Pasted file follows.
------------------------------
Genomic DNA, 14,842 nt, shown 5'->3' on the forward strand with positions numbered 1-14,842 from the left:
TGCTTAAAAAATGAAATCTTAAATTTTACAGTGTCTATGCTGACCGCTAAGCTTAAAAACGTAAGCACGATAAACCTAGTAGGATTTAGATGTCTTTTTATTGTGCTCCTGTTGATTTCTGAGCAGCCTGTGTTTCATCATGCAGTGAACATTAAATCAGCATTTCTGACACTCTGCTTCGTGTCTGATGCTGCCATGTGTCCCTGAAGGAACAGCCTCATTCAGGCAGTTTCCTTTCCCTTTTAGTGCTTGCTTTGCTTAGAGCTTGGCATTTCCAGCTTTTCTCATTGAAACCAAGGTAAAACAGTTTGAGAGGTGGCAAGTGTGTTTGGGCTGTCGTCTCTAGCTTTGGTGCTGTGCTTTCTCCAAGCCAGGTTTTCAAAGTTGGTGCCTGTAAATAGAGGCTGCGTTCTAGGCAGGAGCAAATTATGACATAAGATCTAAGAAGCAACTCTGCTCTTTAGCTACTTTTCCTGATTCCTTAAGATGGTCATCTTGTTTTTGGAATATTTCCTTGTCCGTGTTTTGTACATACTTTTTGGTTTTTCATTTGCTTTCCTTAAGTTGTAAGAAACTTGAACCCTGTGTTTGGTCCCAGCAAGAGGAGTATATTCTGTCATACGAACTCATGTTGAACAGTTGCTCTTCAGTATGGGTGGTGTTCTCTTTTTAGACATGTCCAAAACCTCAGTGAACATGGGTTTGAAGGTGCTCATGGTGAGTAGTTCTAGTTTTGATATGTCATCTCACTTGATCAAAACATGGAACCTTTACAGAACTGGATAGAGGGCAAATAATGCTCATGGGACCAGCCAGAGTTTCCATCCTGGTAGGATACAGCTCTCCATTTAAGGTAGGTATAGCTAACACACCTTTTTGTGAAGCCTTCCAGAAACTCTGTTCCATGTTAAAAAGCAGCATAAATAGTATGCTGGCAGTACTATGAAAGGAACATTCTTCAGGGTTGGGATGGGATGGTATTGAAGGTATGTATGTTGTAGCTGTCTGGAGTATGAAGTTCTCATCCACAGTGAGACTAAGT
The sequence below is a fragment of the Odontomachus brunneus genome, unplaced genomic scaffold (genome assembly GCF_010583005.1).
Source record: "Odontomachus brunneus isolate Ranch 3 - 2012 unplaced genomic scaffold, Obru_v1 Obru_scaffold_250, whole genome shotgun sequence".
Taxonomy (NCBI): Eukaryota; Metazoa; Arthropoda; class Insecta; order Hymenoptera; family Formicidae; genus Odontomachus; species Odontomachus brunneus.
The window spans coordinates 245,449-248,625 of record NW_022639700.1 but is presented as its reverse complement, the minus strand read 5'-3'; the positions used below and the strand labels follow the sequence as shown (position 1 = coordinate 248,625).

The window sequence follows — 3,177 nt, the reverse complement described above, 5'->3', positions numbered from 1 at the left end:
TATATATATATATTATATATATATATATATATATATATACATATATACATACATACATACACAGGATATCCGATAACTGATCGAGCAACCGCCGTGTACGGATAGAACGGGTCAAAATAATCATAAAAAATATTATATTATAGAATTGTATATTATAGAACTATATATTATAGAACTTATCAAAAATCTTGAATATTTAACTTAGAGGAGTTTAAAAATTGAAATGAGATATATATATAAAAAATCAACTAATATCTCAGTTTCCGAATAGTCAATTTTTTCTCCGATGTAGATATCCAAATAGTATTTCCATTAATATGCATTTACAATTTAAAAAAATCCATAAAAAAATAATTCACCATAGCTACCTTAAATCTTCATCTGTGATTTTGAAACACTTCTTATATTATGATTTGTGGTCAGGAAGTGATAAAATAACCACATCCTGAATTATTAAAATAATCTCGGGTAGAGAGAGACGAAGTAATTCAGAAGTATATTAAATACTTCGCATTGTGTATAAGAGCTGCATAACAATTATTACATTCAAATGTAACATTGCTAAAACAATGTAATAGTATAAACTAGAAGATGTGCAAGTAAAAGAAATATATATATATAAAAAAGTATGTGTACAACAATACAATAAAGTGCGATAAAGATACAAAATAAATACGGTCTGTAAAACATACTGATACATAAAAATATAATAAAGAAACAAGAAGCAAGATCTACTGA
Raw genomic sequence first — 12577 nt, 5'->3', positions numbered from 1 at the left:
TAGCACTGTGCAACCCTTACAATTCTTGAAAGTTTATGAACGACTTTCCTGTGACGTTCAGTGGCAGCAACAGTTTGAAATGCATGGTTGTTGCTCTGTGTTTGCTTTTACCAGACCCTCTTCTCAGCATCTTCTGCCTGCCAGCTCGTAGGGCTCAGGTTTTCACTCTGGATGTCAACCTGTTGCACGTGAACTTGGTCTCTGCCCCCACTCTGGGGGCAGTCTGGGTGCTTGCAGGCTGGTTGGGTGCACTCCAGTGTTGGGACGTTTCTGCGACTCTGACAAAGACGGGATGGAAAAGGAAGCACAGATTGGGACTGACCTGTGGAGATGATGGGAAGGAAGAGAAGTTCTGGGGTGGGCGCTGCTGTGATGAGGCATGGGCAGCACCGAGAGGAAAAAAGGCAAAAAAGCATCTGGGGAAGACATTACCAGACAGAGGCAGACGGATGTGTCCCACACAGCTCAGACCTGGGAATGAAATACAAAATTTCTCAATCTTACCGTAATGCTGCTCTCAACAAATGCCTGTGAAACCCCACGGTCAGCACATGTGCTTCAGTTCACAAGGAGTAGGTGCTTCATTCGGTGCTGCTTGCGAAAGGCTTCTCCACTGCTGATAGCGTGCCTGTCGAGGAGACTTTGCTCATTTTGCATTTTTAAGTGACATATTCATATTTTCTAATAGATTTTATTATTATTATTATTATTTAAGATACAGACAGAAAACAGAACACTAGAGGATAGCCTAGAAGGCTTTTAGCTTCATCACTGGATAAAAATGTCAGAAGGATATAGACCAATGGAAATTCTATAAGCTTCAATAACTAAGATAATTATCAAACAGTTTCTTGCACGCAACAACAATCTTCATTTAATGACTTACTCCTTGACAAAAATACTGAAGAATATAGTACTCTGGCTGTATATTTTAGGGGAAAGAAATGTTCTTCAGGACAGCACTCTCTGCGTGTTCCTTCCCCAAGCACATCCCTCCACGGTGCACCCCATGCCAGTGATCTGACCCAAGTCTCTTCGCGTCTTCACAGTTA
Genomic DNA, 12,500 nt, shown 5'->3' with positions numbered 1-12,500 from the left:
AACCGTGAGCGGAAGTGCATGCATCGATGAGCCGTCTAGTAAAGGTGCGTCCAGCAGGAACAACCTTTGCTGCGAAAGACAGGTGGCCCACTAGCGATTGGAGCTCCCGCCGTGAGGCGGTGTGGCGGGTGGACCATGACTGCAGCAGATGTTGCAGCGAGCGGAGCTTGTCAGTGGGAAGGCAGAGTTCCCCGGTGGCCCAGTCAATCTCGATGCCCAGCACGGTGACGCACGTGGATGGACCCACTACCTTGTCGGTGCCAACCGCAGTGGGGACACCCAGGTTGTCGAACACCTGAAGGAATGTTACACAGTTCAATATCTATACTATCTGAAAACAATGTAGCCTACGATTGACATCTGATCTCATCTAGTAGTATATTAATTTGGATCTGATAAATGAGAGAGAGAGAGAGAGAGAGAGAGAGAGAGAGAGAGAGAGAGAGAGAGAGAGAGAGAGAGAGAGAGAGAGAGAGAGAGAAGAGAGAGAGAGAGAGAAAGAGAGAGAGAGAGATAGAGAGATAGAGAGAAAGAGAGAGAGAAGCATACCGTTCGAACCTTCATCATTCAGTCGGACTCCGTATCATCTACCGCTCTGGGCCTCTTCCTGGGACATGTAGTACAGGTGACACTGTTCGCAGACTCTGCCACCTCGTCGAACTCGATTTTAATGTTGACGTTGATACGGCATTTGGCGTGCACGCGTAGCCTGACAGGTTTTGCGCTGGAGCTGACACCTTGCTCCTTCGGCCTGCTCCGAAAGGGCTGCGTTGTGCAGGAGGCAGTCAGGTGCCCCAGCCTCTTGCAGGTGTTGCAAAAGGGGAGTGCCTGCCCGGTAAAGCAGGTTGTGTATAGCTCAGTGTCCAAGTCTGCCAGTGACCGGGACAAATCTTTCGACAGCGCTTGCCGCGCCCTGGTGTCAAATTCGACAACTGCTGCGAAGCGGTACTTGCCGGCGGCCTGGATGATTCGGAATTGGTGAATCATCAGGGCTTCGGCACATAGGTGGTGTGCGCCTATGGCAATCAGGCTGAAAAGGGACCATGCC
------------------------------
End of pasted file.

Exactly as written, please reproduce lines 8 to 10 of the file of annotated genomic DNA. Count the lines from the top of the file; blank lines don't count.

TATATATATATATTATATATATATATATATATATATATACATATATACATACATACATACACAGGATATCCGATAACTGATCGAGCAACCGCCGTGTACGGATAGAACGGGTCAAAATAATCATAAAAAATATTATATTATAGAATTGTATATTATAGAACTATATATTATAGAACTTATCAAAAATCTTGAATATTTAACTTAGAGGAGTTTAAAAATTGAAATGAGATATATATATAAAAAATCAACTAATATCTCAGTTTCCGAATAGTCAATTTTTTCTCCGATGTAGATATCCAAATAGTATTTCCATTAATATGCATTTACAATTTAAAAAAATCCATAAAAAAATAATTCACCATAGCTACCTTAAATCTTCATCTGTGATTTTGAAACACTTCTTATATTATGATTTGTGGTCAGGAAGTGATAAAATAACCACATCCTGAATTATTAAAATAATCTCGGGTAGAGAGAGACGAAGTAATTCAGAAGTATATTAAATACTTCGCATTGTGTATAAGAGCTGCATAACAATTATTACATTCAAATGTAACATTGCTAAAACAATGTAATAGTATAAACTAGAAGATGTGCAAGTAAAAGAAATATATATATATAAAAAAGTATGTGTACAACAATACAATAAAGTGCGATAAAGATACAAAATAAATACGGTCTGTAAAACATACTGATACATAAAAATATAATAAAGAAACAAGAAGCAAGATCTACTGA
Raw genomic sequence first — 12577 nt, 5'->3', positions numbered from 1 at the left:
TAGCACTGTGCAACCCTTACAATTCTTGAAAGTTTATGAACGACTTTCCTGTGACGTTCAGTGGCAGCAACAGTTTGAAATGCATGGTTGTTGCTCTGTGTTTGCTTTTACCAGACCCTCTTCTCAGCATCTTCTGCCTGCCAGCTCGTAGGGCTCAGGTTTTCACTCTGGATGTCAACCTGTTGCACGTGAACTTGGTCTCTGCCCCCACTCTGGGGGCAGTCTGGGTGCTTGCAGGCTGGTTGGGTGCACTCCAGTGTTGGGACGTTTCTGCGACTCTGACAAAGACGGGATGGAAAAGGAAGCACAGATTGGGACTGACCTGTGGAGATGATGGGAAGGAAGAGAAGTTCTGGGGTGGGCGCTGCTGTGATGAGGCATGGGCAGCACCGAGAGGAAAAAAGGCAAAAAAGCATCTGGGGAAGACATTACCAGACAGAGGCAGACGGATGTGTCCCACACAGCTCAGACCTGGGAATGAAATACAAAATTTCTCAATCTTACCGTAATGCTGCTCTCAACAAATGCCTGTGAAACCCCACGGTCAGCACATGTGCTTCAGTTCACAAGGAGTAGGTGCTTCATTCGGTGCTGCTTGCGAAAGGCTTCTCCACTGCTGATAGCGTGCCTGTCGAGGAGACTTTGCTCATTTTGCATTTTTAAGTGACATATTCATATTTTCTAATAGATTTTATTATTATTATTATTATTTAAGATACAGACAGAAAACAGAACACTAGAGGATAGCCTAGAAGGCTTTTAGCTTCATCACTGGATAAAAATGTCAGAAGGATATAGACCAATGGAAATTCTATAAGCTTCAATAACTAAGATAATTATCAAACAGTTTCTTGCACGCAACAACAATCTTCATTTAATGACTTACTCCTTGACAAAAATACTGAAGAATATAGTACTCTGGCTGTATATTTTAGGGGAAAGAAATGTTCTTCAGGACAGCACTCTCTGCGTGTTCCTTCCCCAAGCACATCCCTCCACGGTGCACCCCATGCCAGTGATCTGACCCAAGTCTCTTCGCGTCTTCACAGTTA